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786 Dose selection for DuoBody®-PD-L1×4-1BB (GEN1046) using a semimechanistic pharmacokinetics/pharmacodynamics model that leverages preclinical and clinical data
  1. Gaurav Bajaj1,
  2. Fereshteh Nazari2,
  3. Marc Presler2,
  4. Craig Thalhauser1,
  5. Ulf Forssmann3,
  6. Maria Jure-Kunkel1,
  7. Alexander Muik4,
  8. Eleni Lagkadinou4,
  9. Özlem Tureci4,
  10. Ugur Sahin4,
  11. Tahamtan Ahmadi1 and
  12. Manish Gupta1
  1. 1Genmab US, Princeton, NJ, United States
  2. 2Applied Biomath LLC, Concord, MA, United States
  3. 3Genmab A/S, Copenhagen, Denmark
  4. 4BioNTech SE, Mainz, Germany


Background DuoBody-PD-L1×4-1BB (GEN1046) is a class-defining bispecific antibody, designed to elicit an anti-tumor immune response by simultaneous and complementary blockade of PD-L1 on tumor cells and conditional stimulation of 4-1BB on T-cells and NK cells. Optimizing target engagement for a bispecific antibody is challenging, as it involves binding with two targets, and predicting trimer levels in tumors based on affinity of individual arms and target expression. Here we describe a semimechanistic, physiologically based pharmacokinetic/pharmacodynamic (PK/PD) model that predicts a dosing regimen for DuoBody-PD-L1×4-1BB, which results in the formation of maximum levels of a therapeutically active 4-1BB-bispecific antibody-PD-L1 trimolecular complex (trimer), and optimal PD-L1 receptor occupancy (RO).

Methods An integrated semimechanistic PK/PD model that describes the distribution of DuoBody-PD-L1×4-1BB into central and peripheral compartments and partitioning into tumor/lymph nodes was developed. The model used PK/PD data and physiological parameters from the literature for parameterizations of PD-L1 and 4-1BB expression levels and T-cell trafficking. The model incorporates dynamic binding of DuoBody-PD-L1×4-1BB to its targets to predict trimer formation and RO for PD-L1 in tumors. Model parameters were calibrated to match in vitro PD studies, such as analyses of T-cell proliferation and cytokine release, as well as clinical PK data. Sensitivity to model assumptions were assessed by varying PK/PD parameters, and assessing their impact on trimer formation and PD-L1 RO. The model was subsequently used to explore in vivo trimer levels and PD-L1 RO in tumors at various dosing regimens.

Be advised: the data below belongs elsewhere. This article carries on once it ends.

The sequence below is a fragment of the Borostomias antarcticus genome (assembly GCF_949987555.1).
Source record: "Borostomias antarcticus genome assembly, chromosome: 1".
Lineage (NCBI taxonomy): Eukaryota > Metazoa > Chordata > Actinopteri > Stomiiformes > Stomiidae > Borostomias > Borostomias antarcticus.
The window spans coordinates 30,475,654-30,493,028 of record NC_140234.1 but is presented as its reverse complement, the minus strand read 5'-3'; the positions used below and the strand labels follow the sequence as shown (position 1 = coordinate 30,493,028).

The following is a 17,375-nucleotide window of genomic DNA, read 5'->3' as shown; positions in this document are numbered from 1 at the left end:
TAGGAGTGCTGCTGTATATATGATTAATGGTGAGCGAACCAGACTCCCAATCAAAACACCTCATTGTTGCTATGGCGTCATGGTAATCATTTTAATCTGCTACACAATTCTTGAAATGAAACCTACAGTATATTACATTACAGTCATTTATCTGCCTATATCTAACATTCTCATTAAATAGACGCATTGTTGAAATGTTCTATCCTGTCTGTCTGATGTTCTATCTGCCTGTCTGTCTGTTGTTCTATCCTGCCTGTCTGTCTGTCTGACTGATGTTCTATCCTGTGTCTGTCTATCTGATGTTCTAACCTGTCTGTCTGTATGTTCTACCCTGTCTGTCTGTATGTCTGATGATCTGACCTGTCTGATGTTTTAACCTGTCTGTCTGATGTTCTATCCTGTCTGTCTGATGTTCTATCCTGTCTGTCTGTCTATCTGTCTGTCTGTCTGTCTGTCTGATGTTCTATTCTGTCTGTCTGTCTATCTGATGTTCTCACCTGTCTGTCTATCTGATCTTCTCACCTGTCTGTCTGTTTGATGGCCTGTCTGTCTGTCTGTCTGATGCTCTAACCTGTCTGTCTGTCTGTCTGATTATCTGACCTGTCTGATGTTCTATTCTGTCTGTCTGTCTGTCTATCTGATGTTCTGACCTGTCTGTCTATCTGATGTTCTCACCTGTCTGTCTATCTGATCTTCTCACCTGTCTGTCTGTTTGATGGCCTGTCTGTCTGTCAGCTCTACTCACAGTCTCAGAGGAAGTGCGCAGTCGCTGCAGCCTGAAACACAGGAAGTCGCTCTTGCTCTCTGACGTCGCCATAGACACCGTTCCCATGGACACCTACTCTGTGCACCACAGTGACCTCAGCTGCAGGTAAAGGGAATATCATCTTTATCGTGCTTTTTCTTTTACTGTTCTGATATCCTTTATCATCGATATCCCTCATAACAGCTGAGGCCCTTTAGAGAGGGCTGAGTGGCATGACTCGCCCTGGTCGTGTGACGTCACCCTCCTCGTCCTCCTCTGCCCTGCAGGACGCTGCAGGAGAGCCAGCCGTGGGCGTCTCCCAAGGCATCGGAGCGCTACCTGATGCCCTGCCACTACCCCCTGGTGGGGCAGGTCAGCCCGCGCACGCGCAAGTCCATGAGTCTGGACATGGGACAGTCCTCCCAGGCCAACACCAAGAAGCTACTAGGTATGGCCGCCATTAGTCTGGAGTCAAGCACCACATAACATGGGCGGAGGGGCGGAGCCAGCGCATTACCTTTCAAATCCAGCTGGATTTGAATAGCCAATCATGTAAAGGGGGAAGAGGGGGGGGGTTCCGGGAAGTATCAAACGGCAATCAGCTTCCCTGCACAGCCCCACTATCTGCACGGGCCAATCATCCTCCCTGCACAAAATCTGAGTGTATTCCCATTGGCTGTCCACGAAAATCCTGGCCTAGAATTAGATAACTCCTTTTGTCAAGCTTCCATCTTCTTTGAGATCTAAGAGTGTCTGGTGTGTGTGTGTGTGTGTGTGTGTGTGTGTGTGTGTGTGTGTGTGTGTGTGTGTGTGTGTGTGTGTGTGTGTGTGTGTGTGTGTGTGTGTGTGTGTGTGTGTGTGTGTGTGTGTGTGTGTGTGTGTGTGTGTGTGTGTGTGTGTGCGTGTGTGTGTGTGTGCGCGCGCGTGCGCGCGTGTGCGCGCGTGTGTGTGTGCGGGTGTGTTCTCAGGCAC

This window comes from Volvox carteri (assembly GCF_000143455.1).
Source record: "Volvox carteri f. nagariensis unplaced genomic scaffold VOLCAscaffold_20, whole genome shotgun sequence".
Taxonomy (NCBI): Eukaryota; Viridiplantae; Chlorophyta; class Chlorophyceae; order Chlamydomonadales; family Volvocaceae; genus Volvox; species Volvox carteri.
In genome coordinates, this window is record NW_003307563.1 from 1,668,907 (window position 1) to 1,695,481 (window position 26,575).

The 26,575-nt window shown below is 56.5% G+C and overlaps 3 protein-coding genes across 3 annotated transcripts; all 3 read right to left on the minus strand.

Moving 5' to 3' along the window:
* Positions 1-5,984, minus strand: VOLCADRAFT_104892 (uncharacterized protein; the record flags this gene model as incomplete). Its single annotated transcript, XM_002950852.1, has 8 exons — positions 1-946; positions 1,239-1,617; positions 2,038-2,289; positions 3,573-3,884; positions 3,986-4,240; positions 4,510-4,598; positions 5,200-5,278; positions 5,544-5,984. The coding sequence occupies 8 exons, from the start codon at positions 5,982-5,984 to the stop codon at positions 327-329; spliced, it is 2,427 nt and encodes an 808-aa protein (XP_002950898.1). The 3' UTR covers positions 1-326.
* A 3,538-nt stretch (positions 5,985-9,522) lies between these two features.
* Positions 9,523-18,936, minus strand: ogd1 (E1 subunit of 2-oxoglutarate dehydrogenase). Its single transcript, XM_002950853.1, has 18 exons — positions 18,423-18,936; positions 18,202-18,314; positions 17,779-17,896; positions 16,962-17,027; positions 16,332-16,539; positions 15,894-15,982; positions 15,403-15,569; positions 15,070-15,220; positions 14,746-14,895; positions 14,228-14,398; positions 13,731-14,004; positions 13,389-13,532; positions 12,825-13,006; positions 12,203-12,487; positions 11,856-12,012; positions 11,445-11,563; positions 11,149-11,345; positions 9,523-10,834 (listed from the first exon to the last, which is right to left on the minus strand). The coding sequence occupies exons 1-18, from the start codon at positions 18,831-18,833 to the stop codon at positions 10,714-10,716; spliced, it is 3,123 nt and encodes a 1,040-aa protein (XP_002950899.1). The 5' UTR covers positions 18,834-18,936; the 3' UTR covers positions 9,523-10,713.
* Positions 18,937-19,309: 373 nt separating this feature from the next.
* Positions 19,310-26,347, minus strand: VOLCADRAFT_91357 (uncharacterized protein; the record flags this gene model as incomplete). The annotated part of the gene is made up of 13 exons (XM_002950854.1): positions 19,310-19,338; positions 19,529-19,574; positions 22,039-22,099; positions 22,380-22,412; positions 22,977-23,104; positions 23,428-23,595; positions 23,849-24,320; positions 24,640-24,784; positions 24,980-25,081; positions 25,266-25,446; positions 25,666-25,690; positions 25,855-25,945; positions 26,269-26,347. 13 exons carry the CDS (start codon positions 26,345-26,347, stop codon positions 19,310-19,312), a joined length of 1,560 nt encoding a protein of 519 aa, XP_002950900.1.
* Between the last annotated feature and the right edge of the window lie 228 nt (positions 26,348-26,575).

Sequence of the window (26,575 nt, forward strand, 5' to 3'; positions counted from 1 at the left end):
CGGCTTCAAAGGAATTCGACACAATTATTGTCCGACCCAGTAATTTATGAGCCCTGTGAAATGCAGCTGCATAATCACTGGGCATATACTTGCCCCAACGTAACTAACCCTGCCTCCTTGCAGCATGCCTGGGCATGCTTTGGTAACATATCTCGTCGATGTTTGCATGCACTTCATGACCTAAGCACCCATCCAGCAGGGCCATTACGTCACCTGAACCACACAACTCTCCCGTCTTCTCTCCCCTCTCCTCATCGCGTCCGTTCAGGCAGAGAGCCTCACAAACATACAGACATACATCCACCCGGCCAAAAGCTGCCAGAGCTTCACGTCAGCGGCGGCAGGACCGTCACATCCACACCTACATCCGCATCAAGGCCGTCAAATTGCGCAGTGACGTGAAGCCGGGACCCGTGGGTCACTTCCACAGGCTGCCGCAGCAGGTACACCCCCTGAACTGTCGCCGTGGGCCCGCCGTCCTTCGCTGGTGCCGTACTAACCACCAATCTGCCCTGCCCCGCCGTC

Results The model was able to adequately describe the PK of DuoBody-PD-L1×4-1BB in the central compartment. Simulations showed a bell-shaped response for average trimer levels in tumors that peaked at 100 mg every 3 weeks (Q3W), with doses >100 mg resulting in reduced trimer formation. Average PD-L1 receptor occupancy at the 100 mg dose was predicted to be approximately 70% over 21 days and increased at higher doses. Based on these model predictions, and available safety, anti-tumor activity, and PD data from the ongoing GCT1046-01 trial (NCT03917381), 100 mg Q3W was chosen as the expansion dose for further evaluation in Part 2 of the study.

Conclusions This semimechanistic PK/PD model provides a novel approach for dose selection of bispecific antibodies such as DuoBody-PD-L1×4-1BB, by using preclinical and clinical PK/PD data to predict formation of optimal trimer levels and PD-L1 receptor occupancy.

Acknowledgements The authors thank Friederike Gieseke and Zuzana Jirakova at BioNTech SE; Kalyanasundaram Subramanian at Applied Biomath LLC for their valuable contributions.

Trial Registration Written informed consent, in accordance with principles that originated in the Declaration of Helsinki 2013, current ICH guidelines including ICH-GCP E6(R2), applicable regulatory requirements, and sponsor policy, was provided by the patients.

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